MEnv Dissertation - ENV00056M

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  • Department: Environment and Geography
  • Module co-ordinator: Dr. Katherine Selby
  • Credit value: 60 credits
  • Credit level: M
  • Academic year of delivery: 2019-20
  • Notes: This is an independent study module

Module will run

Occurrence Teaching cycle
A Autumn Term 2019-20 to Summer Term 2019-20

Module aims

The MEnv dissertation module provides students with the opportunity to undertake an in-depth individual research project in an area of interest within their specialist stream. It will enable them to develop a suite of independent study skills. Following on from the Advanced Literature Review in year 3, the students will construct and follow a research plan that enables them to undertake a novel piece of research over the course of year 4. They will then present this research in the form of a research paper in summer week 5.

Module learning outcomes

By the end of the module, the student will be able to:

  • Demonstrate a deep and systematic understanding of a specific research topic
  • Critically evaluate research, advanced scholarship and methodologies and argue alternative approaches
  • Collect and analyse data
  • Manage their time
  • Engage confidently in academic and professional communication (both orally and written) with others, reporting on action clearly, autonomously and competently
  • Identify continuing profession al study needs, adapt and develop new skills for new situations, network with others and manage their own learning
  • Formulate a suitable research question and be able to identify appropriate methods for addressing the question with minimum guidance
  • Present data clearly in figures, diagrams and tables
  • Utilise information technology and bibliographic search techniques appropriately to create and/or present data and analysis clearly
  • Integrate source material and evidence coherently into their writing and reference it accurately
  • Engage in appropriate writing processes, such as planning, drafting and proof-reading to produce a polished piece of writing

Assessment

Task Length % of module mark
Essay/coursework
MEnv Dissertation
N/A 100

Special assessment rules

None

Reassessment

None

Module feedback

Feedback is provided through departmental standard feedback forms. 

Indicative reading

You may find the following textbooks and papers helpful:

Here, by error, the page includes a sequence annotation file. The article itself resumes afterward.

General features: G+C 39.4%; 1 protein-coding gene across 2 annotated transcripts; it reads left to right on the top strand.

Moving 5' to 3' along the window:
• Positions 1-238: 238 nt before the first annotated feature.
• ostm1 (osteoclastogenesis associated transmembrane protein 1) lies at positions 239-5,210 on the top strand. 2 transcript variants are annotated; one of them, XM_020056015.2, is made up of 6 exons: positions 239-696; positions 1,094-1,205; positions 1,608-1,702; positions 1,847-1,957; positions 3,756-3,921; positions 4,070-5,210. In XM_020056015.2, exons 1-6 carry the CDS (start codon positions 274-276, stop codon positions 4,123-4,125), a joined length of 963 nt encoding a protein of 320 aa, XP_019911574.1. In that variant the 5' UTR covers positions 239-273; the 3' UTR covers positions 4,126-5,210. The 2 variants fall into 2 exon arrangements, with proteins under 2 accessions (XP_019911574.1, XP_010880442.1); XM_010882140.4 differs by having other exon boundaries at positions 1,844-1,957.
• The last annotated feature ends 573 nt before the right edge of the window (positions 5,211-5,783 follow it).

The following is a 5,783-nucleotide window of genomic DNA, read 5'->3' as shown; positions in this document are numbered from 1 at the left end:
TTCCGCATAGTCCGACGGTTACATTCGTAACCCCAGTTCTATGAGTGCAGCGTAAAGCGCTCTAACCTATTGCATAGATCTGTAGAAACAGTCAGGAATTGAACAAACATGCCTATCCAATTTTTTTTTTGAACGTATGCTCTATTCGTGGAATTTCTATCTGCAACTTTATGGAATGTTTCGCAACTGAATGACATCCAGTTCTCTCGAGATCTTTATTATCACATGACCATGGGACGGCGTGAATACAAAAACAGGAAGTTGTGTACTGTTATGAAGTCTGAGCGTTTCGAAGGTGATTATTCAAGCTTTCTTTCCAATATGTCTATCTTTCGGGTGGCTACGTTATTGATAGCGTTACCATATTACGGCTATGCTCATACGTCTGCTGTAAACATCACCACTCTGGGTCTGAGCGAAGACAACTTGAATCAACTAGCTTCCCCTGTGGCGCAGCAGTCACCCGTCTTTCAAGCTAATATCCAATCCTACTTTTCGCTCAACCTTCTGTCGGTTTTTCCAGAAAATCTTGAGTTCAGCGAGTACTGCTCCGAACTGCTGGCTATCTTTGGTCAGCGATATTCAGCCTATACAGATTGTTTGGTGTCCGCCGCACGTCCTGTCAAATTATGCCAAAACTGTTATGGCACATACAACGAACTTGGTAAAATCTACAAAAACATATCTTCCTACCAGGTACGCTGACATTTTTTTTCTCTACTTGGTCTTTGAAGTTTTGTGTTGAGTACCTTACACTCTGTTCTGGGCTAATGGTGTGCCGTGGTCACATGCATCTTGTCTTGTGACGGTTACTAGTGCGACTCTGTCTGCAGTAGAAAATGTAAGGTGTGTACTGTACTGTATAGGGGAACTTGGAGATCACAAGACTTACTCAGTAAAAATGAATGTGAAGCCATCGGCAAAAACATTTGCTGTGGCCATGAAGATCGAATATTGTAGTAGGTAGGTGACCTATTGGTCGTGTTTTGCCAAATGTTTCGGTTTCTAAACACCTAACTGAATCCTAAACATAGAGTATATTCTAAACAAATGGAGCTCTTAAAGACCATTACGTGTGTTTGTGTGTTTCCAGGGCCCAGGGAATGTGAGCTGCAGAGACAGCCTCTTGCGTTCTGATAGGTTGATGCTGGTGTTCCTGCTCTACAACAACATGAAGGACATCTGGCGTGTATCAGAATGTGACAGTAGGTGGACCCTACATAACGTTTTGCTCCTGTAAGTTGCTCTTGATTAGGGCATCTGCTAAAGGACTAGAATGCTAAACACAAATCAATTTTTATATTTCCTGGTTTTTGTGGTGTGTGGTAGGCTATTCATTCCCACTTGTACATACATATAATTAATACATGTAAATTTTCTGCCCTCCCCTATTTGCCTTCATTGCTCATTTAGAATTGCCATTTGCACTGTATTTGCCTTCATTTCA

Bryman, A (2012) Social Research Methods. Oxford.

 

Champ, P.A., Boyle, K.J. & Brown, T.C. (Eds.) 'A primer on nonmarket valuation', Kluwer Academic Publishers, Dordrecht.

Chapter 3 describes sound methods for designing a survey for data collection.

 

Field, A & Hole, G. (2003) 'How to design and report experiments', Sage publications, London.

Excellent, lucid explanation of how to design experiments, analyse data and then write up a report.

 

Field, A (2005) 'Discovering Statistics: using SPSS for Windows', Sage publications, London.

Clear, explicit descriptions of how to perform data analysis in SPSS.

 

Punch, K (2005) Introduction to social research. SAGE, London.

 

Verzani, J. (2005) 'Using R for Introductory Statistics', Chapman & Hall/CRC, Boca Raton, Florida, USA.

Clear, explicit descriptions of how to perform data analysis in R.

 

White P.C.L., Vaughan Jennings N., Renwick A.R. & Barker N.H.L. (2005) 'Questionnaires in ecology: a review of past use and recommendations for best practice' Journal of Applied Ecology, 42, 421 - 430. 'Best practice' methods for survey design and data collection.



The information on this page is indicative of the module that is currently on offer. The University is constantly exploring ways to enhance and improve its degree programmes and therefore reserves the right to make variations to the content and method of delivery of modules, and to discontinue modules, if such action is reasonably considered to be necessary by the University. Where appropriate, the University will notify and consult with affected students in advance about any changes that are required in line with the University's policy on the Approval of Modifications to Existing Taught Programmes of Study.